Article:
When the two meet, both are upset with themselves and confused by their feelings and emotions. Maturity seems to have been thrust upon them, which they have accepted, albeit unwillingly. Their attempts at kissing in the darkness and holding each other seems like proofs for themselves to believe in their maturity. But this too doesn't last long. Mercifully, they are still young enough to revert back to their childhood fantasies, and end up gambling around, like two young animals- 'In some way chastened and purified by the mood they had been in they became not man and woman not boy and girl, but excited little animals.'

The silent night and their being with one another acts like a catharsis for them and helps them get a hold on themselves and their lives. The author has tried to make the reader understand the need for some agent or instrument, which can make living possible especially in this modern world. This instrument, for George and Helen was their ability to regress to their earlier days of tension free childhood.


George Willard - George has fast grown into manhood and new and unknown thoughts have begun assailing his senses. Even amidst the crowds at the fair, he feels lonely and needs some one to understand his emotions. From a sure lad, he has grown in to a man uncertain of himself and concerned about his future. He also realizes that his need to share his thoughts with someone can be only fulfilled by a woman, who with her gentle manner would understand him.

It is this realization that drives him to Helen White. Yet even with Helen, his sense of discomfort is acute. This is because he has yet to master the art of behaving like a grown up. Finally, he achieves comfort only by regressing into his childhood behavior and playing with Helen, as he did as a child.

Helen White - Helen too has grown up and is now on the threshold of woman hood. Her attraction as well as repulsion towards her pedantic tutor is understandable, as her age demands it. Yet her true love is her childhood sweetheart George. But for Helen too, like George, facing her newfound womanhood is difficult thing to handle and she too prefers regression even if for the time being, back to her childhood days.


The plot begins with the description of the Country Fair. In the day the area is teeming with people, but in the night it is silent and dark. The plot moves from the scene at the fair in the daytime to the same fair scene in the night. George has grown into manhood and is ready to leave the place, for better prospects and a brighter future. A climax is reached when George and Helen have their farewell meeting at the fair and they kiss. The outcome however is a feeling of embarrassment in each other. This feeling is cloaked with a childish action of running after one another, thus enjoying their childhood moments more than their adult days.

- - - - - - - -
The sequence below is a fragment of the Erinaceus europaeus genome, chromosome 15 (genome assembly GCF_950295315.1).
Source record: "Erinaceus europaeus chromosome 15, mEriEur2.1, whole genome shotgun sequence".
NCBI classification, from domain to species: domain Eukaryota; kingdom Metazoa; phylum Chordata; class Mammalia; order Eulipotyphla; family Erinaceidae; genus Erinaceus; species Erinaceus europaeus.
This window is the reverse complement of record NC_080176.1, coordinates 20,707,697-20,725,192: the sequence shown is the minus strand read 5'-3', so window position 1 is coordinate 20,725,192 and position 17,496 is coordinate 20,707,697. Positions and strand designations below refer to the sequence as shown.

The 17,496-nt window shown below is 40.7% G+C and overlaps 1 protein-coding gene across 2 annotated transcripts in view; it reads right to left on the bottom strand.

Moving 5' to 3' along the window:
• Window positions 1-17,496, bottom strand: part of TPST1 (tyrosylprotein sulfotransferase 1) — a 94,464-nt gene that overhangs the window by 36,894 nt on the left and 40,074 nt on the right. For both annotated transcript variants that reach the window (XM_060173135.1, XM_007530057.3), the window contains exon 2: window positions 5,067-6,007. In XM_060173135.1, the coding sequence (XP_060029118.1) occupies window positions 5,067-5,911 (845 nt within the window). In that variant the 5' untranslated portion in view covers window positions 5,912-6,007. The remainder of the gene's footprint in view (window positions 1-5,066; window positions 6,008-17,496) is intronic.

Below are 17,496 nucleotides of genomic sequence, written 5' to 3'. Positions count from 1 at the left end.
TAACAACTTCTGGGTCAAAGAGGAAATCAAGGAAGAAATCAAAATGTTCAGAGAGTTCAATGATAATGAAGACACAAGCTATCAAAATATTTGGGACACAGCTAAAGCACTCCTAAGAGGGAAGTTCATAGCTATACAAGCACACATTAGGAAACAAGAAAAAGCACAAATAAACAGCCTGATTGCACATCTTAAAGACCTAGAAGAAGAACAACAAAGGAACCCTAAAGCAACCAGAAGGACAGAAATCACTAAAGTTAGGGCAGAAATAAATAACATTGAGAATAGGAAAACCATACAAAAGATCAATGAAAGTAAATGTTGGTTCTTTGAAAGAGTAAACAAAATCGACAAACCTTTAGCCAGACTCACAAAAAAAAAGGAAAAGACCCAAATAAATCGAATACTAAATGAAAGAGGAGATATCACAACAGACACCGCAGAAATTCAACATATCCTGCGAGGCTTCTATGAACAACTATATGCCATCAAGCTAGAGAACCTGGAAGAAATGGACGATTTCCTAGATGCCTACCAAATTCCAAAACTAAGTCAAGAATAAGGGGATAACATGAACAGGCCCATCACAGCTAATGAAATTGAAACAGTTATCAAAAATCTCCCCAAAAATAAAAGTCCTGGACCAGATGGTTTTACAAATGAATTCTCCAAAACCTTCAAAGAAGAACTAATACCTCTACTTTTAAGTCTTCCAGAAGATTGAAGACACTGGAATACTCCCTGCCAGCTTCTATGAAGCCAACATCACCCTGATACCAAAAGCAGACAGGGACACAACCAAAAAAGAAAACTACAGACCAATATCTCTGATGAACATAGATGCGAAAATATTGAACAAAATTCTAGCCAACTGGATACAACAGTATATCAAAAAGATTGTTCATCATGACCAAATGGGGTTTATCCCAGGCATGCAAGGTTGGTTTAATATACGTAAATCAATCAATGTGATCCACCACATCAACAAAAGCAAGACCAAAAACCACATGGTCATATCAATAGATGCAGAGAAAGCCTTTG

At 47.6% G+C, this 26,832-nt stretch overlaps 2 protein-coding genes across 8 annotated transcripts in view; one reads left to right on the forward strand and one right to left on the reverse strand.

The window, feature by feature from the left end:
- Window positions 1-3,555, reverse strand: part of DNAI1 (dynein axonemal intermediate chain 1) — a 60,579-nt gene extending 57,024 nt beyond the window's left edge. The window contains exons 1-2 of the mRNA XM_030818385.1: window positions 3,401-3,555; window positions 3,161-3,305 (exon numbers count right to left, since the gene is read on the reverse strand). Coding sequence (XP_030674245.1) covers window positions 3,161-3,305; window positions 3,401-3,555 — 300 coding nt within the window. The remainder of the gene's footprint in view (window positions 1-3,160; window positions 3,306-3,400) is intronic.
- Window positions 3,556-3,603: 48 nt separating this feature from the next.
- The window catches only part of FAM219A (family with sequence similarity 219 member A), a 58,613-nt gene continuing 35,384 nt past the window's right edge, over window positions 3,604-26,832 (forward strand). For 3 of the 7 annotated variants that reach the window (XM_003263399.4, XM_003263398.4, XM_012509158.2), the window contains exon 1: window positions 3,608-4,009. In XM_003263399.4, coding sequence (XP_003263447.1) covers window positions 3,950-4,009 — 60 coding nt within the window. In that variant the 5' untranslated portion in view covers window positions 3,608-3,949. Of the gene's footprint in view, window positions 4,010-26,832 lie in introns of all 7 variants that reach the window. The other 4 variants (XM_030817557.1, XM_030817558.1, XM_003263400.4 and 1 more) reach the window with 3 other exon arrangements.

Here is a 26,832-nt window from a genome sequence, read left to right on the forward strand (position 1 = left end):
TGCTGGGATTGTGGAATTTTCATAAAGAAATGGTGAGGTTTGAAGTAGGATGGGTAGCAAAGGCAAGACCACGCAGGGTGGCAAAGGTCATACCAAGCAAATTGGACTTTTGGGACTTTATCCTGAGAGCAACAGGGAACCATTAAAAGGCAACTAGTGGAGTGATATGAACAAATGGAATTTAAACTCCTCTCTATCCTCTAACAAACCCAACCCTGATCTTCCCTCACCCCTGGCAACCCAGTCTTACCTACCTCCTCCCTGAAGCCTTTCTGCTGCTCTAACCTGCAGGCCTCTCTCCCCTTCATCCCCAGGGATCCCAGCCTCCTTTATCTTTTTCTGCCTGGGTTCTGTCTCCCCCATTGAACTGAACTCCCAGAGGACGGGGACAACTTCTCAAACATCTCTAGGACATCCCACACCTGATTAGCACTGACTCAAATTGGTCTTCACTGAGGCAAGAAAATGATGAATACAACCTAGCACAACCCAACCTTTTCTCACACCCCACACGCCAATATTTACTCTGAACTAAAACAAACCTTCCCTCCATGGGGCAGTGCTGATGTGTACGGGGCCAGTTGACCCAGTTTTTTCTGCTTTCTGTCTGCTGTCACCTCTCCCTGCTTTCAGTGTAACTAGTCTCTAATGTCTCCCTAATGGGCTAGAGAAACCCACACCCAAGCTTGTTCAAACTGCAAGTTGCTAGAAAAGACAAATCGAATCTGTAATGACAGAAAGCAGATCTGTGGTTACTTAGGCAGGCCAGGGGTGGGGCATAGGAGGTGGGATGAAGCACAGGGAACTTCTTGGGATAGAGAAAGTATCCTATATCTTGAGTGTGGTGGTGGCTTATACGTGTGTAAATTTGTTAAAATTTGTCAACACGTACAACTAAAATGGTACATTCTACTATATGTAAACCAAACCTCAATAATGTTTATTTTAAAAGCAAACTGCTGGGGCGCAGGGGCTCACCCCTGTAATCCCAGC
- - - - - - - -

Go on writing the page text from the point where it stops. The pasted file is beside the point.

Both George and Helen have passed through their childhood in Winesburg but are unable to face each other in their maturity.


The theme of the veneer of sophistication that is early cloaked on the youngsters has been thematically exploited. George looking back at his past finds old ghosts creeping into his consciousness. Helen too wants to go ahead in life and choose her suitable partner. Both natural impulses draw them to each other, but in their show of kisses and embraces, there is an acute discomfort. What is preferable to both of them is their childhood memories and each unconsciously retreats back into their childhood days. Thus, shouting and pushing each other, they find is a much better way to express their affection for one another, rather than any amount of kisses or embraces. Just before returning back home, they once again wear the cloak of maturity, the one they had just discarded, to remind themselves of where they are and what they are. But that moment of abandon and oblivion is treasured by both of them.


Explain the traumas of growing up, with reference to George and Helen.

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Free Book Notes-Winesburg, Ohio by Sherwood Anderson-Free Chapter Summary